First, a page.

“Come with me” said the grandmother to her grandson. “I want to show you something.” Intrigued, the boy walked with his grandmother out the door to the porch at the front of the house. She sat down in an old rocking chair that had been there for many years, and he sat in a low chair by her side. It was a late summer day. The sun hugged the western horizon.
“What do you want to show me?” asked the boy. “Just watch and wait,” said his grandmother. “Just watch and wait.”
It was quiet and calm. The boy heard a sprinkler from up the street. He smelled fresh cut grass. He saw long shadows cast by the trees as the sun continued its descent. A man walked by with his dog, waved at the boy and his grandmother. The blue sky became indigo, streaks of red still in the west. Birds were chirping and singing in the trees, and two squirrels were chasing each other, back and forth. Across the street, in the darkness that slowly formed between houses, the magical glimmer of lightning bugs, twinkling in the air. The boy looked up to the heavens, and he saw the first stars appearing in the sky, the spiral light of Venus rising first and shining best.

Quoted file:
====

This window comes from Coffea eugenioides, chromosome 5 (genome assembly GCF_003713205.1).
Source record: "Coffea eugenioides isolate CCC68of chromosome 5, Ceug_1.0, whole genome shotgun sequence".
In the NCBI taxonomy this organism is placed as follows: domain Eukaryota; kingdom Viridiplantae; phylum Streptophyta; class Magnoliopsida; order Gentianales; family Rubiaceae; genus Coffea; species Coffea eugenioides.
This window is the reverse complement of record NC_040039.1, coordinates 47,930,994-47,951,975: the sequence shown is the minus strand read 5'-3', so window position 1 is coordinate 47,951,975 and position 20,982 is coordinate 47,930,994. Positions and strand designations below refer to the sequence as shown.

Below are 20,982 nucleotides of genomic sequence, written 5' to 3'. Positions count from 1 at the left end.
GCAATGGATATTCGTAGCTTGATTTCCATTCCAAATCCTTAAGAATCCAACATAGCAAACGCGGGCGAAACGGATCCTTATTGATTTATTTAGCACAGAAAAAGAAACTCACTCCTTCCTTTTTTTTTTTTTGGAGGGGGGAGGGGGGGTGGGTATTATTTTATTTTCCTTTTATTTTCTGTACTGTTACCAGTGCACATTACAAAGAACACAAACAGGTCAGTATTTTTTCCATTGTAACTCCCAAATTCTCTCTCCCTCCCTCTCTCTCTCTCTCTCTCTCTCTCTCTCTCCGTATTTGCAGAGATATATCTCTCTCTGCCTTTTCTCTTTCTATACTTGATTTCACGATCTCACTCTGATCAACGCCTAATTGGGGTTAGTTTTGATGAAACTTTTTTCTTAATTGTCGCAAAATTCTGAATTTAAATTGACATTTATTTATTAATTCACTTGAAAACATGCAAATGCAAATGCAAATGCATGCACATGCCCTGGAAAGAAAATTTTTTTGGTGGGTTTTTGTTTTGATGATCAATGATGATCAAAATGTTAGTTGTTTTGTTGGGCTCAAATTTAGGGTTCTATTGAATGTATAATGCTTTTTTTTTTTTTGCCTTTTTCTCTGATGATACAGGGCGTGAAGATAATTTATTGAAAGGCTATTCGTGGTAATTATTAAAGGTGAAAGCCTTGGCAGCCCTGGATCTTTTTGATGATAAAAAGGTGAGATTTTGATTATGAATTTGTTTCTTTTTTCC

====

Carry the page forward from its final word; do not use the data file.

He looked at his grandmother. Deep lines in her face, and a bright light in her eyes. Night slowly came down around them. Leaves rustled in the breeze, and the streetlights came on, one by one, with a strange and soft groaning sound, almost reluctant in their casting of light into the night.
How long they sat there the boy was not sure. He heard crickets and the croaking of frogs, in the distance cars traveling on the highway, the soft breathing of his grandmother, his own heart beating. Night had come. They sat there for a time, as if to make sure. Now there were many stars, hundreds, thousands of them illuminating the darkened sky. He heard the creak of his grandmother’s rocking chair. She got up and took his hand. Together they walked back into the warm light of the house.